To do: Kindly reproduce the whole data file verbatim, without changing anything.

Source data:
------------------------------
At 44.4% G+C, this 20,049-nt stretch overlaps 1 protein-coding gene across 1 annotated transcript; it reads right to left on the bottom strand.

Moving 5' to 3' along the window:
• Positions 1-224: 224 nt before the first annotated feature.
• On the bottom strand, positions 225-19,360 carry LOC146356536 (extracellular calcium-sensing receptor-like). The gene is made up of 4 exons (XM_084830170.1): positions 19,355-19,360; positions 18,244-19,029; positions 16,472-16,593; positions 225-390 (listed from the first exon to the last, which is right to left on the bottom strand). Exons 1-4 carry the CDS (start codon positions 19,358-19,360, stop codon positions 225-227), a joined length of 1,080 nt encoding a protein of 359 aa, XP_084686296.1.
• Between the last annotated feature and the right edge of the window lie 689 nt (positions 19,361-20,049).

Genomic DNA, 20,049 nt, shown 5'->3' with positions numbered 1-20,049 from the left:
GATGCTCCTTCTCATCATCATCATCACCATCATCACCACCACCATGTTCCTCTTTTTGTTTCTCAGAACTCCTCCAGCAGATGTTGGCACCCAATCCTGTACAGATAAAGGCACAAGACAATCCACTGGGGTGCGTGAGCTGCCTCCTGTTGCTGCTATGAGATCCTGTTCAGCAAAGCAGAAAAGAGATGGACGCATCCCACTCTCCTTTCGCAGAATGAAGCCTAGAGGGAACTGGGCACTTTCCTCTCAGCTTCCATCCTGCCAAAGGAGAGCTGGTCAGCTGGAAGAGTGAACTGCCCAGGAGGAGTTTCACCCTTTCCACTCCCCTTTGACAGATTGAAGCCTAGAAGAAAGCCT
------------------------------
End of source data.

At 44.4% G+C, this 20,049-nt stretch overlaps 1 protein-coding gene across 1 annotated transcript; it reads right to left on the bottom strand.

Moving 5' to 3' along the window:
• Positions 1-224: 224 nt before the first annotated feature.
• On the bottom strand, positions 225-19,360 carry LOC146356536 (extracellular calcium-sensing receptor-like). The gene is made up of 4 exons (XM_084830170.1): positions 19,355-19,360; positions 18,244-19,029; positions 16,472-16,593; positions 225-390 (listed from the first exon to the last, which is right to left on the bottom strand). Exons 1-4 carry the CDS (start codon positions 19,358-19,360, stop codon positions 225-227), a joined length of 1,080 nt encoding a protein of 359 aa, XP_084686296.1.
• Between the last annotated feature and the right edge of the window lie 689 nt (positions 19,361-20,049).

Genomic DNA, 20,049 nt, shown 5'->3' with positions numbered 1-20,049 from the left:
GATGCTCCTTCTCATCATCATCATCACCATCATCACCACCACCATGTTCCTCTTTTTGTTTCTCAGAACTCCTCCAGCAGATGTTGGCACCCAATCCTGTACAGATAAAGGCACAAGACAATCCACTGGGGTGCGTGAGCTGCCTCCTGTTGCTGCTATGAGATCCTGTTCAGCAAAGCAGAAAAGAGATGGACGCATCCCACTCTCCTTTCGCAGAATGAAGCCTAGAGGGAACTGGGCACTTTCCTCTCAGCTTCCATCCTGCCAAAGGAGAGCTGGTCAGCTGGAAGAGTGAACTGCCCAGGAGGAGTTTCACCCTTTCCACTCCCCTTTGACAGATTGAAGCCTAGAAGAAAGCCT